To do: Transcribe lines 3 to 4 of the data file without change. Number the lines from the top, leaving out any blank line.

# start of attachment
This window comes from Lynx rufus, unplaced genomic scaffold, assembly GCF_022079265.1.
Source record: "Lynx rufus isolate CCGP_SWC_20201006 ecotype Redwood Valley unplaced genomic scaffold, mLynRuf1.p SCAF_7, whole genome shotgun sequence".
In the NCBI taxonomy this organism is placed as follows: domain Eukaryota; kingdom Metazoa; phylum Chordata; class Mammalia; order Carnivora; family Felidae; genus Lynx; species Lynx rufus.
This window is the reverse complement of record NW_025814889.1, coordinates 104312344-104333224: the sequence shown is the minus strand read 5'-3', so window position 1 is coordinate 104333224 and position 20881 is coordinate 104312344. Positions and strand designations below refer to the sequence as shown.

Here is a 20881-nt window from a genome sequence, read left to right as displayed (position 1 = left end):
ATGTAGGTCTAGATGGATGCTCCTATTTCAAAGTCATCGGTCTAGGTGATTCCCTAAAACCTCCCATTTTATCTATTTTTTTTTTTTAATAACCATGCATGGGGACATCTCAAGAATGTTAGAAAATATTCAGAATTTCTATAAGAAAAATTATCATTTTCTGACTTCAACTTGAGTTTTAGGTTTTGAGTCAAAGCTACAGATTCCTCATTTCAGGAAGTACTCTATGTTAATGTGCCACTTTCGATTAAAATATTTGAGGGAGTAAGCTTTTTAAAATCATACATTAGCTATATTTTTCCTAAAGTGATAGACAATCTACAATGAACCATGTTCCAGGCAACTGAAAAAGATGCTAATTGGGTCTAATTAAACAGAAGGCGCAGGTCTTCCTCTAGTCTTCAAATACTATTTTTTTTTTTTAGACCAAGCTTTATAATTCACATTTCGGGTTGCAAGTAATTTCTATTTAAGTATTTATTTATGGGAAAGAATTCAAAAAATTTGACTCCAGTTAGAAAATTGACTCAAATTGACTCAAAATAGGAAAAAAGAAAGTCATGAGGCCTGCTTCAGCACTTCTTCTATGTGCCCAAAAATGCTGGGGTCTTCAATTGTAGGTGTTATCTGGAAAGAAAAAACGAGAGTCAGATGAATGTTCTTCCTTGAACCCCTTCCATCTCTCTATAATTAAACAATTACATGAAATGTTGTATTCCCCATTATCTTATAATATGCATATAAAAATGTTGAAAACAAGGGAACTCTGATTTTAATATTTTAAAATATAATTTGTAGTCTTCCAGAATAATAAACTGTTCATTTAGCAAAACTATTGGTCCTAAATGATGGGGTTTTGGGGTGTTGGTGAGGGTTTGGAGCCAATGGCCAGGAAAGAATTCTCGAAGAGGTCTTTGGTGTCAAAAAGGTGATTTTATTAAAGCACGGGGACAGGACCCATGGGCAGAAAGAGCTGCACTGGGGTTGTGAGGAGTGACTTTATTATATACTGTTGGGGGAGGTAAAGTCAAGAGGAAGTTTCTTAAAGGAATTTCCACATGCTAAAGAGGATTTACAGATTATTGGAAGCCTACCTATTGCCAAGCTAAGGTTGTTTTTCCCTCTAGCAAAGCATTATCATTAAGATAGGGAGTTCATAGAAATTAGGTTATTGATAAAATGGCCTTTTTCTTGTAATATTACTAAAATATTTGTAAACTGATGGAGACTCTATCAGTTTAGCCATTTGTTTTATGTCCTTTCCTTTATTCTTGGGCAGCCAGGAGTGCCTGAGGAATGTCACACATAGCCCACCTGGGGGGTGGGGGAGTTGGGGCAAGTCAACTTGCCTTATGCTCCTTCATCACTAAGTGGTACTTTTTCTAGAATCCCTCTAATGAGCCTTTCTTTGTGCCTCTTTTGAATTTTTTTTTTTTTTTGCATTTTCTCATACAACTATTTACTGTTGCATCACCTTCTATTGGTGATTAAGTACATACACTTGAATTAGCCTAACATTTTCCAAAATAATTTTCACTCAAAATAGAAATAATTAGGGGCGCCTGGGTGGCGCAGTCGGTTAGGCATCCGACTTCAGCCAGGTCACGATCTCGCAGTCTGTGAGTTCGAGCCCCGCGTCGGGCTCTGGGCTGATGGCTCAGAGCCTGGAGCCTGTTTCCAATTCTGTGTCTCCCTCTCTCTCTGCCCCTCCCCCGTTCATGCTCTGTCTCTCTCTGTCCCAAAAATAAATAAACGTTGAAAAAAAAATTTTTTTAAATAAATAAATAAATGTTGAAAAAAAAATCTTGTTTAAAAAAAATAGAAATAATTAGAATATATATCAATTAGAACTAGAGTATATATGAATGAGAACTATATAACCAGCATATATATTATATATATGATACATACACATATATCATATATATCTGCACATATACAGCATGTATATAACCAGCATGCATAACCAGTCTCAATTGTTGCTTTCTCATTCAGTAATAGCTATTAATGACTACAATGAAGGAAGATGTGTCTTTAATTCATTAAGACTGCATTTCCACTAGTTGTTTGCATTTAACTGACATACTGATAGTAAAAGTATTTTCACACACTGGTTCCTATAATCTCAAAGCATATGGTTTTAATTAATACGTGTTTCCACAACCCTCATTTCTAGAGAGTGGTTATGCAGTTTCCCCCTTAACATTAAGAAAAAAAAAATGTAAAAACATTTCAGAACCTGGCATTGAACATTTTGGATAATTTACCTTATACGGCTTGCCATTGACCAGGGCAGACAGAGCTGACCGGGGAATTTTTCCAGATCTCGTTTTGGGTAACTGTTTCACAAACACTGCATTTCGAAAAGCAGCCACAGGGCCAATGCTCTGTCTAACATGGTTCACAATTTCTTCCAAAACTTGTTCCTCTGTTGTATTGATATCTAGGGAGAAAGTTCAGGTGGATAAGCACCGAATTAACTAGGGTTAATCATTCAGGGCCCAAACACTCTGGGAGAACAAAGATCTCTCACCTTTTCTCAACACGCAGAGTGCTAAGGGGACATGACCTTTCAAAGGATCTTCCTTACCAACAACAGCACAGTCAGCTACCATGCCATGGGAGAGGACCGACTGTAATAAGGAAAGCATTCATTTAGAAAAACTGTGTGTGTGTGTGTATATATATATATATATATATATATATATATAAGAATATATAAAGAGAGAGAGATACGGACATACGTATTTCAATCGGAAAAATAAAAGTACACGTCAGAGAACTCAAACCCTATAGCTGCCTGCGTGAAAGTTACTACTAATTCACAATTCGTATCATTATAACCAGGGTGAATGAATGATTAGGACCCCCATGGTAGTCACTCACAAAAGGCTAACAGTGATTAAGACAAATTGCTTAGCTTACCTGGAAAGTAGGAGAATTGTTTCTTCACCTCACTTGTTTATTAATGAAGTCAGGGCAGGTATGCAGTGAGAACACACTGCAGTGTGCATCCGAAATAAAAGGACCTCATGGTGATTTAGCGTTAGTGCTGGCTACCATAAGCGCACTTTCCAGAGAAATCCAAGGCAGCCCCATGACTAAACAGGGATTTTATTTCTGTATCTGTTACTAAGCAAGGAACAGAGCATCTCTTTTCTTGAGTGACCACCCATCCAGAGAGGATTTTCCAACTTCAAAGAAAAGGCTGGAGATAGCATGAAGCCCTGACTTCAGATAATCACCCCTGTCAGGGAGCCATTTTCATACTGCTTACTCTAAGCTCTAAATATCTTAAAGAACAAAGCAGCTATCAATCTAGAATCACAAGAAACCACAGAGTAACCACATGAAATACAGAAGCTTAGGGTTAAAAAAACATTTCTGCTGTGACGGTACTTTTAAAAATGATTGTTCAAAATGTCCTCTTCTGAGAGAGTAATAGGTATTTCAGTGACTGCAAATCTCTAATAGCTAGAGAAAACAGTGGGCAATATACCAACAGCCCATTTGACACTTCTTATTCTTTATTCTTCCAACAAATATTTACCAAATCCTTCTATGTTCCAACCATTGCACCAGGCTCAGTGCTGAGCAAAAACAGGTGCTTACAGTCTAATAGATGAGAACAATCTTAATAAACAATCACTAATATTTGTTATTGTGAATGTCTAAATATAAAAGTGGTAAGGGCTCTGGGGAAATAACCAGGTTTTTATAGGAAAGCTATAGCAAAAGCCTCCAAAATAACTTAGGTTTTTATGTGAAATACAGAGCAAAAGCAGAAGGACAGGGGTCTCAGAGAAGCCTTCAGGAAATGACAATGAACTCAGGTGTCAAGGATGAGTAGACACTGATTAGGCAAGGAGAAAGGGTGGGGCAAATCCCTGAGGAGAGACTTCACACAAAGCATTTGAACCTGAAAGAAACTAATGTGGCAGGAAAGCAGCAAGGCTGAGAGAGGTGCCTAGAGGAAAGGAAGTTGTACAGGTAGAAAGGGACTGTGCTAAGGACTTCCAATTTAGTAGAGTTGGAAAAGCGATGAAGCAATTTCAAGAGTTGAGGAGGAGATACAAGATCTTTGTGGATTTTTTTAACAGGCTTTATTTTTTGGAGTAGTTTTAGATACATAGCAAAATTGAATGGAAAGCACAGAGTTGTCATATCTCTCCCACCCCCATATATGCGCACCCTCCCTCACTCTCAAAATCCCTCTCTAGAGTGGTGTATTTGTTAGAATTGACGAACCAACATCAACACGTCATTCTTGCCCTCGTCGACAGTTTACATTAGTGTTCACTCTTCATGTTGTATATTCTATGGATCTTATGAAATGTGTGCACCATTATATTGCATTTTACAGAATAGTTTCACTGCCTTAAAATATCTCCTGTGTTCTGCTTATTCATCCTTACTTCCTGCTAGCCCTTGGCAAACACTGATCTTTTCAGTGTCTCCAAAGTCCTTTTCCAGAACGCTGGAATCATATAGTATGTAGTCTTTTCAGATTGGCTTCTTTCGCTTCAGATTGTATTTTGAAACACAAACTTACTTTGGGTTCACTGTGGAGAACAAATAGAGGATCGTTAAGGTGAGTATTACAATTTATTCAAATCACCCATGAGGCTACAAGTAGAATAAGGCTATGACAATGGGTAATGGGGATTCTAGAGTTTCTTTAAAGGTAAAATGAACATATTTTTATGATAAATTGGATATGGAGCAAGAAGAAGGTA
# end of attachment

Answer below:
In the NCBI taxonomy this organism is placed as follows: domain Eukaryota; kingdom Metazoa; phylum Chordata; class Mammalia; order Carnivora; family Felidae; genus Lynx; species Lynx rufus.
This window is the reverse complement of record NW_025814889.1, coordinates 104312344-104333224: the sequence shown is the minus strand read 5'-3', so window position 1 is coordinate 104333224 and position 20881 is coordinate 104312344. Positions and strand designations below refer to the sequence as shown.